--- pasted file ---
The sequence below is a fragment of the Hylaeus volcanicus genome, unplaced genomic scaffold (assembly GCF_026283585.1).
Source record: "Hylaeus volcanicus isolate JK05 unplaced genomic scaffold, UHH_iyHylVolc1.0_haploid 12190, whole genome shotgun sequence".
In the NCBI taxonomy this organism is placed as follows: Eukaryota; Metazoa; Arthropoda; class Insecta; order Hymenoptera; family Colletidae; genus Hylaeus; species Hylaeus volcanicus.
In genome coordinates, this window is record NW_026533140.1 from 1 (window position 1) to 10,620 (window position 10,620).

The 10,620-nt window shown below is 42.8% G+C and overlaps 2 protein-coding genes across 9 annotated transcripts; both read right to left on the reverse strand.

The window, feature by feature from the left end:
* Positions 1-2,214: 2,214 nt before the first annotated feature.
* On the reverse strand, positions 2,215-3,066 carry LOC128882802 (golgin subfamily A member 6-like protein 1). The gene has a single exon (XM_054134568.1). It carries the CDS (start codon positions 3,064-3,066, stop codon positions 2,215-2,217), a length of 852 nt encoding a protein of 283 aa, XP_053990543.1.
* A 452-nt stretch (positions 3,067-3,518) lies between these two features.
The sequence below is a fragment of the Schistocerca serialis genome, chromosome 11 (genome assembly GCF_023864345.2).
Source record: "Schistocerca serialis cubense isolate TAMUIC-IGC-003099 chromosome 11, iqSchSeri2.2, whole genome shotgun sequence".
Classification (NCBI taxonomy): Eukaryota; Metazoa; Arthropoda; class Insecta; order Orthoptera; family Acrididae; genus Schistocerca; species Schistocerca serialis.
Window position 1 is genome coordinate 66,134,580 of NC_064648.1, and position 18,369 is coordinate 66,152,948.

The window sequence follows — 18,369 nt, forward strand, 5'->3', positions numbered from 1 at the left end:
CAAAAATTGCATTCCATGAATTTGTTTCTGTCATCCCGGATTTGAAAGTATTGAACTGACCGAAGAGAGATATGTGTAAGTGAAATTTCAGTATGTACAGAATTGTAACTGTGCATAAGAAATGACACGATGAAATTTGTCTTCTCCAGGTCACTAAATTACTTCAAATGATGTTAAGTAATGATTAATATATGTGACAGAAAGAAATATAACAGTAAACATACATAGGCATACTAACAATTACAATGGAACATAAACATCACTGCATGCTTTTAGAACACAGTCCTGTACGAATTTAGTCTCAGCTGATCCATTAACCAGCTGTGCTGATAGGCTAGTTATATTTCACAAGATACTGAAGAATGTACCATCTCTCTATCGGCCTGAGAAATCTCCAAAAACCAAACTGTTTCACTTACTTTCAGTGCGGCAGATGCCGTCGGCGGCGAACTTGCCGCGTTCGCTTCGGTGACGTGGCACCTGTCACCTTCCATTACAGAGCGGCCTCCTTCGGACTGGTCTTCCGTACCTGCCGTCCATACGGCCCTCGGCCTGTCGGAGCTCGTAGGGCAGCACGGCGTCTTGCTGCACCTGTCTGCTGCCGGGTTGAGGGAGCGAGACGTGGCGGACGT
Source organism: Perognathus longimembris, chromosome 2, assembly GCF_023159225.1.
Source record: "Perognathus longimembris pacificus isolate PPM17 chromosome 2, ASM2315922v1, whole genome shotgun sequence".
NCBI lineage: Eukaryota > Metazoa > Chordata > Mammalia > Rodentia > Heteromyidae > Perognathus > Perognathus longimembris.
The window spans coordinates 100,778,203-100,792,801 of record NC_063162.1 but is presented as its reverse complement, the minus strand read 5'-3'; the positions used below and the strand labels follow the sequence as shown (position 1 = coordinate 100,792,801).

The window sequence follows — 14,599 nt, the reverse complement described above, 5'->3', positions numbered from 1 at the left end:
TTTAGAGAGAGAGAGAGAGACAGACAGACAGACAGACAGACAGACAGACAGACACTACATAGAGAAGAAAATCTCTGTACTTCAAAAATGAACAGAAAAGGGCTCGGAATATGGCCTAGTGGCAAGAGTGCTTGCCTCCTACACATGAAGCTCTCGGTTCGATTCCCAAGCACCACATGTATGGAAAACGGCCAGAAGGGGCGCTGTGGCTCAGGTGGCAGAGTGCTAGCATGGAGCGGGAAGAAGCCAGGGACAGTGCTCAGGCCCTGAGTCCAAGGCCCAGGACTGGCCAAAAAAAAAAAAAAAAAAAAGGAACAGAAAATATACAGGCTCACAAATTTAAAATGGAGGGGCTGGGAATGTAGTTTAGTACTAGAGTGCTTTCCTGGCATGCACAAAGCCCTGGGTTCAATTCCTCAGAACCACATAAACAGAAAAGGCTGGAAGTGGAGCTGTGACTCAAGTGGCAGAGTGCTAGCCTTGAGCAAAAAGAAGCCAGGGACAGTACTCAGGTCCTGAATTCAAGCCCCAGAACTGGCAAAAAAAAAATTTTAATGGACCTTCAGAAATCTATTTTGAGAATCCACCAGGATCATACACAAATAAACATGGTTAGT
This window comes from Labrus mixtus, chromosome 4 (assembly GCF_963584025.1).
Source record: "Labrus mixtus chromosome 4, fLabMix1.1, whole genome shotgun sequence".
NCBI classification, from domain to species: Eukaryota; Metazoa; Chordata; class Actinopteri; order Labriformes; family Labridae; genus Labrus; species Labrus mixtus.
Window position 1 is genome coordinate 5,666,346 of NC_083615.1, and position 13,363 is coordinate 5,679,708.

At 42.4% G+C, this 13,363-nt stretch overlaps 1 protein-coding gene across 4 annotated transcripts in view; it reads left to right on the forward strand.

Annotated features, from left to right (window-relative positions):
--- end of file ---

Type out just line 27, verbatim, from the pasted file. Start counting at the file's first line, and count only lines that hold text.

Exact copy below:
Annotated features, from left to right (window-relative positions):